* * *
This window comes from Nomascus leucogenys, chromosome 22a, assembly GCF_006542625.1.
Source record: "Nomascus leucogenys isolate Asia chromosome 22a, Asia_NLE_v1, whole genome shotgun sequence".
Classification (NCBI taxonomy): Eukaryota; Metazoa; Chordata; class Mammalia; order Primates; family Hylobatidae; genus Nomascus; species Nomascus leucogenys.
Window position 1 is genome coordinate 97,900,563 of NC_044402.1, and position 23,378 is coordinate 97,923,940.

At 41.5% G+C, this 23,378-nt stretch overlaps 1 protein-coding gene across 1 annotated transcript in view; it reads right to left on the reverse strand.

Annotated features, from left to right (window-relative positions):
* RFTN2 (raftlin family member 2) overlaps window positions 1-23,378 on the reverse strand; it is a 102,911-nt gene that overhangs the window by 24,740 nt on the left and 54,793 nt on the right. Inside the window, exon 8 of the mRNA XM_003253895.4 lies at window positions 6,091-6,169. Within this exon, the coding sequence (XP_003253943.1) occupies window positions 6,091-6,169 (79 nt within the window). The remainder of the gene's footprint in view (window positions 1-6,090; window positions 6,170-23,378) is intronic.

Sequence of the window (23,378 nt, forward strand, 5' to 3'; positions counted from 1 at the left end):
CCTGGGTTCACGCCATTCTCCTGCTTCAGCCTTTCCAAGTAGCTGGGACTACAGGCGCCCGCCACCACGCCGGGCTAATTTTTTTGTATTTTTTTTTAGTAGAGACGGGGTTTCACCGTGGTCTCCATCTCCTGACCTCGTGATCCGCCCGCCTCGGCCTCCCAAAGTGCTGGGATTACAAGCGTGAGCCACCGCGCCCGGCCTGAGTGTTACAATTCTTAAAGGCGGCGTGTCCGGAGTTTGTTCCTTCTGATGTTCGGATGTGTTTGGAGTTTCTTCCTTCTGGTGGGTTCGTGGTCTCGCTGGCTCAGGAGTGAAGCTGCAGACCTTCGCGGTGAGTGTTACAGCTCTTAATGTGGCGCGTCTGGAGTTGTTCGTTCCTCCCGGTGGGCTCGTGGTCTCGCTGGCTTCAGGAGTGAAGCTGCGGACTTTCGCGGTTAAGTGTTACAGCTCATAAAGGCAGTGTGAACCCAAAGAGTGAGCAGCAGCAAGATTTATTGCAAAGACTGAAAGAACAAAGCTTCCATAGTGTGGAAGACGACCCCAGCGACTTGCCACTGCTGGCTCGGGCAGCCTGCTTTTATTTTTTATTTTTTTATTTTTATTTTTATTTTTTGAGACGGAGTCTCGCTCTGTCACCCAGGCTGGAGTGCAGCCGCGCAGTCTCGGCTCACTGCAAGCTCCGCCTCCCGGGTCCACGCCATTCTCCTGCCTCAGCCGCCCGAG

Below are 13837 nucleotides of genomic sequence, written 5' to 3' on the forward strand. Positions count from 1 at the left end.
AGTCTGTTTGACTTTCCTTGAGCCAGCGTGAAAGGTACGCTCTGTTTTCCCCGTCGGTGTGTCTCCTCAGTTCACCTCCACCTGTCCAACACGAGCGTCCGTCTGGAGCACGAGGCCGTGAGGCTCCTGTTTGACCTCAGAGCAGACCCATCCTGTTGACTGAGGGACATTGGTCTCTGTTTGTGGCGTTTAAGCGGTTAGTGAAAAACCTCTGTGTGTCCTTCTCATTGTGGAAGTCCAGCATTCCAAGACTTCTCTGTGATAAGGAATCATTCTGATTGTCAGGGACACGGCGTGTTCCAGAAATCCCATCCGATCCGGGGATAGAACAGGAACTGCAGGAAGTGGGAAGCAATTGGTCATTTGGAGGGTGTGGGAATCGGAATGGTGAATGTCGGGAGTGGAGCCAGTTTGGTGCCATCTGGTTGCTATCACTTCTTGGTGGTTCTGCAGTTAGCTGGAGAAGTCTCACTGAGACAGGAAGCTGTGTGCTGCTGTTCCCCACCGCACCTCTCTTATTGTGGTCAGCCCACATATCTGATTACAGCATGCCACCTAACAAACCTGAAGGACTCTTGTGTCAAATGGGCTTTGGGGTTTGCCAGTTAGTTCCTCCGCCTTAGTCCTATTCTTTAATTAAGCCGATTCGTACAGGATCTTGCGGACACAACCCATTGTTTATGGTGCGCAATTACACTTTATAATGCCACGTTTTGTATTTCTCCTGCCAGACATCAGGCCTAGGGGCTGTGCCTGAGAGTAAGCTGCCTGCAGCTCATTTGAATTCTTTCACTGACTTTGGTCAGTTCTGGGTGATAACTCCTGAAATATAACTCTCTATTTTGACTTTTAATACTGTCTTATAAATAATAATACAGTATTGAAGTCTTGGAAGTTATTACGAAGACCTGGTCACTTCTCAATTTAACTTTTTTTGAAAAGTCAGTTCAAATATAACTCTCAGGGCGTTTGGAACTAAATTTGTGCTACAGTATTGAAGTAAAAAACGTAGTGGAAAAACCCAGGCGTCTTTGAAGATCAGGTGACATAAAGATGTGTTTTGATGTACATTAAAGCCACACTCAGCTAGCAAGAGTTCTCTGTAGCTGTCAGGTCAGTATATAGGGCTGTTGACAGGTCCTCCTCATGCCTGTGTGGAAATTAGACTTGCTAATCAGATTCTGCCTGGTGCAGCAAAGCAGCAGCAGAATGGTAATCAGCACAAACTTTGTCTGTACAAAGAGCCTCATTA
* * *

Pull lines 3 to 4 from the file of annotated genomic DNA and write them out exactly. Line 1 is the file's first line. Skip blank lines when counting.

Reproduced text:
Classification (NCBI taxonomy): Eukaryota; Metazoa; Chordata; class Mammalia; order Primates; family Hylobatidae; genus Nomascus; species Nomascus leucogenys.
Window position 1 is genome coordinate 97,900,563 of NC_044402.1, and position 23,378 is coordinate 97,923,940.